Analyzing the impact of individual differences and diversity on intervention and treatment planning
Assessing the benefits and limitations of typology
Understanding developmental models and stages, as impacted by unique cultural features, and integrating this knowledge into treatment planning
Developing treatment planning and counseling approaches based upon minority development models
Relating theoretical constructs and research in culture and ethnicity to clinical practice
Students enrolled in online programs [Link to online master’s, or create button at bottom of tile] complete IR-705 Culturally Responsive Co-Occurring Disorders Counseling. Learning outcomes include:
Analyzing the interplay of culture, mental health, and chemical dependency
Utilizing culturally appropriate, evidence-based approaches to counseling activities such as prevention, intervention, and assessment
Integrating theoretical constructs and empirical findings into a strengths-based model of service for culturally diverse individuals, families, and communities.
Appreciating the impact of racism, discrimination, sexism, privilege, political climate, and oppression on mental health and chemical dependency
Promoting the availability of and access to culturally sensitive mental health and chemical dependency services through public advocacy
The Intercultural Student Counselors Association (ISCA) offers an opportunity for creating community, engagement, support, and sense of belonging within the Hazelden Betty Ford Graduate School. The group seeks to promote awareness of intercultural issues, celebrate inter-culturalism, provide resources and build a sense of community. ISCA’s goal is to prepare all student counselors to be of maximum service and effectiveness in a diverse world.
Currently, we have numerous public service placements that reach individuals and families who come from a variety of diverse populations. Each semester, we work to expand the number of training opportunities, with a specific focus on connecting with external sites that serve a diverse clientele. We want to provide every opportunity to ensure our students are culturally sensitive and tolerant, have culturally-responsive frameworks and skills, and understand the nuances of treating clients from varying backgrounds.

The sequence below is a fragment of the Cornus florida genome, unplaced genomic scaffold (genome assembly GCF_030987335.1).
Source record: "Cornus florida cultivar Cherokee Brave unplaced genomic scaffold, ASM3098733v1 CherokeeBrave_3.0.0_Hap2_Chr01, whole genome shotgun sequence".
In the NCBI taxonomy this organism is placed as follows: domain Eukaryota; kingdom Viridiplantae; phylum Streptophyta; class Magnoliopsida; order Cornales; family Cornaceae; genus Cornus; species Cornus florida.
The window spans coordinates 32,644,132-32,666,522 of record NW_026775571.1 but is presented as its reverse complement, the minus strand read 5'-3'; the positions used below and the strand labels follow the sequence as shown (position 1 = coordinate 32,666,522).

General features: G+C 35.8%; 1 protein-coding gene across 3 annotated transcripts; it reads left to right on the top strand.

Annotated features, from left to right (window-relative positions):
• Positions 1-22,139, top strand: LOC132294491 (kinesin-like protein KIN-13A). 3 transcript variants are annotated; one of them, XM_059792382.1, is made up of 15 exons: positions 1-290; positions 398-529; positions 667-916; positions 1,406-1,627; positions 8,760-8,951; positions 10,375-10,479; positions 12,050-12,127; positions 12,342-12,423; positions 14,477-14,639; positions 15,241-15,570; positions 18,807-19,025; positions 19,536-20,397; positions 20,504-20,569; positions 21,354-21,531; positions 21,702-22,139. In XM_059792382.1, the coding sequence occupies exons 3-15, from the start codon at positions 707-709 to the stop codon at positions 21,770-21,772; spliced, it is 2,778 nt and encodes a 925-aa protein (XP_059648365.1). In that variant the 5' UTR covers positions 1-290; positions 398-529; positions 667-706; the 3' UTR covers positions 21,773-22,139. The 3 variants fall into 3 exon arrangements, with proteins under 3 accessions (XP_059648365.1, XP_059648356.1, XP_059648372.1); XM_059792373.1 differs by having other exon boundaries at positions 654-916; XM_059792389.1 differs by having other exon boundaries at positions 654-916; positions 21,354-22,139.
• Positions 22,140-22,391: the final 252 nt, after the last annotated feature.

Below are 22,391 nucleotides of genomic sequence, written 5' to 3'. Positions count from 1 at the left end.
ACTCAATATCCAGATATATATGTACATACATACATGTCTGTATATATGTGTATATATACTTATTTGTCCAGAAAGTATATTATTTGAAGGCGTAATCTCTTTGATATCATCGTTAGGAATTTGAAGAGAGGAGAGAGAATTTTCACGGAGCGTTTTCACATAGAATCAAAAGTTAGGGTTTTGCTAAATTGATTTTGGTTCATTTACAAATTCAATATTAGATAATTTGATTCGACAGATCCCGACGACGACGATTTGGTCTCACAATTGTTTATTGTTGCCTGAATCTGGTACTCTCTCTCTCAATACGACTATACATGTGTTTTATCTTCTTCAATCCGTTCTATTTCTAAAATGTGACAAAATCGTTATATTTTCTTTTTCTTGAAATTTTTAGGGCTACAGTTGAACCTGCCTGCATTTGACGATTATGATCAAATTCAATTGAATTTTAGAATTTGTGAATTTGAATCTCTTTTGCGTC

Please note that this policy may change at a later date. Questions about these policies may be directed to the graduate school president, who serves as the Title IX coordinator, at 1-651-213-4863 or firstname.lastname@example.org; to the student success coordinator who coordinates disability services at 1-651-213-4175 or GraduateSchool@HazeldenBettyFord.edu; or to The Office of Civil Rights at The U.S. Department of Education at www.ed.gov.
Hazelden Betty Ford Graduate School practices a policy of non-discrimination in recruiting, hiring and promoting of all its employees, both faculty and staff. It is committed to administering all personnel actions—demotion, transfer, use of facilities, treatment during employment, rates of pay or other forms of compensation, selection for training, layoff or termination—without regard to race, creed, religion, age, color, sex, disability, sexual orientation, gender identity, gender expression, national origin, ancestry, marital status, veterans' status, status with regard to public assistance, socioeconomic status, membership or activity in a local human rights commission, political belief or affiliation, or any other legally protected category, or physical, mental or medical disability unrelated to the ability to engage in activities involved with the job. Hazelden Betty Ford Graduate School actively supports an affirmative action program in order to provide equal employment and educational opportunity in all areas: academic, support, and instruction.
The Hazelden Betty Ford Graduate School of Addiction Studies programs are open to qualified applicants able to meet entrance requirements. The programs do not discriminate against applicants on the basis of race, creed, religion, age, color, sex, disability, sexual orientation, gender identity, gender expression, national origin, ancestry, marital status, veterans’ status, status with regard to public assistance, socioeconomic status, membership or activity in a local human rights commission, political belief or affiliation, or any other legally protected category. Completing this application does not mean assurance of admission.